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A female funeral director in Darlington on the reality of her role

A Darlington woman who swapped childcare for funeralcare has explained the calling she felt to look after bereaved families in their hours of need.

For Julie Guest, age 53, from Darlington, dedicating her care and attention to little ones in her late teens and early 20s led to a head-strong dedication to do whatever it took to become a Funeral Director.

18 years later, Julie is now celebrating her long service with Co-op funeralcare in the North East.

Julie’s professional career began at the young age of 17, when she finished college in Darlington and moved to Huddersfield as a live-in nanny.

Having specialised in childcare during her schooling, Julie was extremely proud to care for pre-school children while their parents were out at work throughout the day.

After a decade of working in different schools, however, nurseries, and with different families in Yorkshire and her hometown of Darlington, Julie felt like it was time to move on to her true calling, becoming a funeral director.

Despite having been asked by several people in her life about her unique career choice, especially for the time with Co-op being one of the only funeral care providers who offered funeral director roles to women in the late 1990s, Julie never knew how to properly articulate the profound desire she felt to become a funeral director and personally look after bereaved families.

“I suppose, through my own experience of bereavement, I learned what funeral directors do and how important their role is, and immediately knew that was exactly what I wanted to be,” Julie said.

Nailing down her dream job, however, did not come easily. Julie spent over seven years writing letters to Co-op Funeralcare in Darlington, hoping they’d invite her for an interview.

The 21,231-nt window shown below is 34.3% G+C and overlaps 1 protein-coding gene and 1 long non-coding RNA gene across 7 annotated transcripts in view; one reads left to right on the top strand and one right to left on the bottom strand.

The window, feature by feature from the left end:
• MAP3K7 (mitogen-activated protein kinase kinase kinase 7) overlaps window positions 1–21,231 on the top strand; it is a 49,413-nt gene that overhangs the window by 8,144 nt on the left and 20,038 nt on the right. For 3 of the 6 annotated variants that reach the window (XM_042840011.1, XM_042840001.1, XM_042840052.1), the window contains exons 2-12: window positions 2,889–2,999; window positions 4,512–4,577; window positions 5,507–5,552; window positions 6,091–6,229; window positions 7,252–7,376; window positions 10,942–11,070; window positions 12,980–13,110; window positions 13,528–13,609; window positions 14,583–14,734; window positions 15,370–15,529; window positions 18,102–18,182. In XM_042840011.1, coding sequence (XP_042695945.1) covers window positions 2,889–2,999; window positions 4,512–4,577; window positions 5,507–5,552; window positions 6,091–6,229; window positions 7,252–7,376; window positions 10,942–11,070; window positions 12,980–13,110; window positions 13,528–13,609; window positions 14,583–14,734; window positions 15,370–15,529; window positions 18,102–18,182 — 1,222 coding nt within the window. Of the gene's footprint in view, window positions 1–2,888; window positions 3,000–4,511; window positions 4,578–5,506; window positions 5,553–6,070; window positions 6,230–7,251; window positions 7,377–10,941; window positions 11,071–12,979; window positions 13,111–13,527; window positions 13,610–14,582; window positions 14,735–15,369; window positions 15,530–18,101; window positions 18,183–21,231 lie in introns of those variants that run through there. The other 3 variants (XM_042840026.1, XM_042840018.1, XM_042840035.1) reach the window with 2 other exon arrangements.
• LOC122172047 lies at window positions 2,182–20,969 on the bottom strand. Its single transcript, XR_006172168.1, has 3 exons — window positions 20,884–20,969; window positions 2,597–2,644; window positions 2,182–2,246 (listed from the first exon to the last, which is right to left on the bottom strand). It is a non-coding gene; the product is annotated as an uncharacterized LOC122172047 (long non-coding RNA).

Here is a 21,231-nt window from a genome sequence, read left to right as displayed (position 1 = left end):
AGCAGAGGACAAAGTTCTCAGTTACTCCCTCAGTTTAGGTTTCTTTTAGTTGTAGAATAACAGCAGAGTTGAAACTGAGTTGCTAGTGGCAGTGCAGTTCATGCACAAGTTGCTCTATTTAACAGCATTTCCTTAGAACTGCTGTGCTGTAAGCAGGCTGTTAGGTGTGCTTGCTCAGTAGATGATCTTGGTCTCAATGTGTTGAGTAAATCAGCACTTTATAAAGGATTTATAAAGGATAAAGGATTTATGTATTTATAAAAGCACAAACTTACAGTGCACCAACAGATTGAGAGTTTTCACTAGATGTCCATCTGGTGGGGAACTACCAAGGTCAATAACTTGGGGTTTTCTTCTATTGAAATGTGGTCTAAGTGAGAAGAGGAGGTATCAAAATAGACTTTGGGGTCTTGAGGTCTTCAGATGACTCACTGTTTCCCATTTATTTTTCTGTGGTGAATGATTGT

When that call finally did come, Julie’s lack of experience in the funeralcare sector hindered her first attempt at realising her dream.

It was only a year later, in 2004, that she was finally successful in her application, becoming a trainee Funeral Director.

“I knew I wanted to be a funeral director, and so I never settled for less, applying for other jobs or looking into another sector. I couldn’t verbalise it at the time, I just simply knew there was nowhere else I’d rather be than working in the funeral sector, caring for bereaved families and making sure their loved ones have the best possible send-off.” Julie said.

In her 18 years of service, her dedication and attention to detail has proved to everyone that funeralcare suits Julie like a glove.

Despite dealing with heart-breaking stories of loss on a day-to-day basis, Julie remains ever-enamoured with her job.

Reflecting on the wisdom acquired during her 18 years of service as a Funeral Director, Julie concluded by saying that “if you’re passionate about caring for others and supporting families through what can be one of the most devastating times, a job in the funeral sector could be for you. We only have one chance to care for those who have died and support their bereaved family, so you need to put a lot of heart and hard work into it.

“I’ve seen a lot during my 18 years with the Co-op, but the one thing that’s always stuck with me is being able to help the families in my community and have that satisfaction that I’ve given them all I’ve got to make saying goodbye a little bit easier.”


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